A little less politics might be good for Fox News Media, which might prefer to talk about the weather with media buyers during the upfront.
In the midst of a record revenue fiscal year fueled by an election cycle that elevated ratings, Fox News is launching a streaming weather channel and will start to sell ads on its subscription streaming service Fox Nation, where lifestyle programming might be appropriate for some advertisers.
Jeff Collins executive VP, advertising sales, at Fox News Media, is looking to increase revenue again in the upcoming fiscal year and he’s counting on a dramatically changed news environment, with less emphasis on politics, to attract otherwise skittish advertisers.
What’s different? “In the former administration, the news cycle was really dominated by politics. All news organizations were covering every tweet, every work that came out of the White House," he said.
At the same time, instead of negative stories about pandemics and demonstrations, “we’re just seeing a lot more optimism,” said Collins. “People are getting vaccinated. We’re doing these amazing stories of families being reunited, the economy getting back up and running and kids going back to school.”
More coverage of lifestyle, sports and business could be good for business: “That's a much better environment for a lot of our advertisers who want to be around something that might be more contextually relevant than just politics all the time.”
Fox News Media is launching Fox Weather over the summer.
“That gives us a whole new area to play in for advertisers,” Collins said. “It’s weather content, so you could do more more things like brand integration across the network and there’s tons of ways to be contextually relevant.”
Collins expects to be able to sell the usual weather-related tie-in, such as ads for cough and cold remedies when it’s rainy and allergy relief medications when the pollen count is high, not to mention ads for snow tires when blizzards hit.
Since Fox Weather will be a streaming service, it will be better able to do data-driven targeting, dynamic ad insertion and addressable advertising than linear channels.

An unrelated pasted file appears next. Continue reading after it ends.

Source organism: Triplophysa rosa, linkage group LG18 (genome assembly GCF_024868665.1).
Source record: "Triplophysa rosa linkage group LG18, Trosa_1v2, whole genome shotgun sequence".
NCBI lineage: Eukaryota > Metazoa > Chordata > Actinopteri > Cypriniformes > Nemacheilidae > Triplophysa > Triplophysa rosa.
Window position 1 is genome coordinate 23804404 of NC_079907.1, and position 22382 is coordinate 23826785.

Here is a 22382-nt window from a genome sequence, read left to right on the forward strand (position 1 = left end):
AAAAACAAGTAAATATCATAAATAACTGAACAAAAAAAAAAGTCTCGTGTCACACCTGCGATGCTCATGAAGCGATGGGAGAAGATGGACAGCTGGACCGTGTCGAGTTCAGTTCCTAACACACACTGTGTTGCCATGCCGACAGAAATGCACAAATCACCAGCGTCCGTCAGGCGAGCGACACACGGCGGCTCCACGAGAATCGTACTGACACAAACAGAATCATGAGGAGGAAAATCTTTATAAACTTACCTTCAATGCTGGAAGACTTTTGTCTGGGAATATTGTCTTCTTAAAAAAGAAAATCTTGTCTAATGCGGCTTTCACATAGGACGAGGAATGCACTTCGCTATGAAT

“It’s our belief that weather should be local and that opens up a lot of possibilities from an advertiser’s perspective, simply targeting certain [geographic areas] based on advertiser's target audience,” he said. “We’re seeing a lot of demand for that.”
Fox News just started selling Fox Weather, so those sponsorships aren’t locked down yet.
Fox News was going to start selling advertising in Fox Nation last year, but pulled back because the pandemic disrupted the production of some original shows.
With Fox Nation, the rules are more liberal, allowing show sponsorships and product integrations, particularly within lifestyle shows like Park’d.
Collins said news remains an incredibly efficient vehicle to reach an engaged audience,” and that advertisers that have sat out of news are coming back in. Among them are the advertisers in the categories hardest hit by the pandemic, such as the travel industry.
Other sources of additional spending including direct-to-consumer brands focused on return on investment, and home-related brands. Collins noted that a commercial real estate company did a million-dollar deal with Fox Business.
Fox News’ primetime shows have been hit with advertiser boycotts in the past and more and more companies have been taking stands on issues like voting rights and social justice. But the so-called woke CEOs that Republicans rail against haven’t stopped their companies from advertising on Fox News.
“We are seeing advertisers that have sat out news coming back in,” now that the election is over and the economy is making a comeback, Collins said.
During this time of year, upfronts are about new programming and typically news networks don’t have have new shows to talk about. “This year we have a whole new daytime lineup and we have the launch of Gutfield!,” the late night show that beats the shows on broadcast some nights
Most years, Fox News and its competitors, hold upfront events where anchors and reporters talk about the news of the day in person for media buyers and clients. With upfronts being held over Zoom, that would look too much like what ad buyers can already watch on their laptop, so Tuesday's Fox News event featured execs, talent and producers talking mostly about what happens behind the scenes a the network.
On Fox Corp.’s fiscal third-quarter earnings call last week, CEO Lachlan Murdoch reminded investors that the company predicted that Fox News ratings would be lower post-election, but would bounce back.
“We were saying the same thing to our advertisers,” Collins said.
And at a time when ratings are eroding, resulting in under delivery and make-good ads, Fox News’s numbers have been among the largest.
“We deliver every deal in full within flight, within the programming that was purchased. And that seems to be increasingly rare these days,” he said
Jon has been business editor of Broadcasting+Cable since 2010. He focuses on revenue-generating activities, including advertising and distribution, as well as executive intrigue and merger and acquisition activity. Just about any story is fair game, if a dollar sign can make its way into the article. Before B+C, Jon covered the industry for TVWeek, Cable World, Electronic Media, Advertising Age and The New York Post. A native New Yorker, Jon is hiding in plain sight in the suburbs of Chicago.
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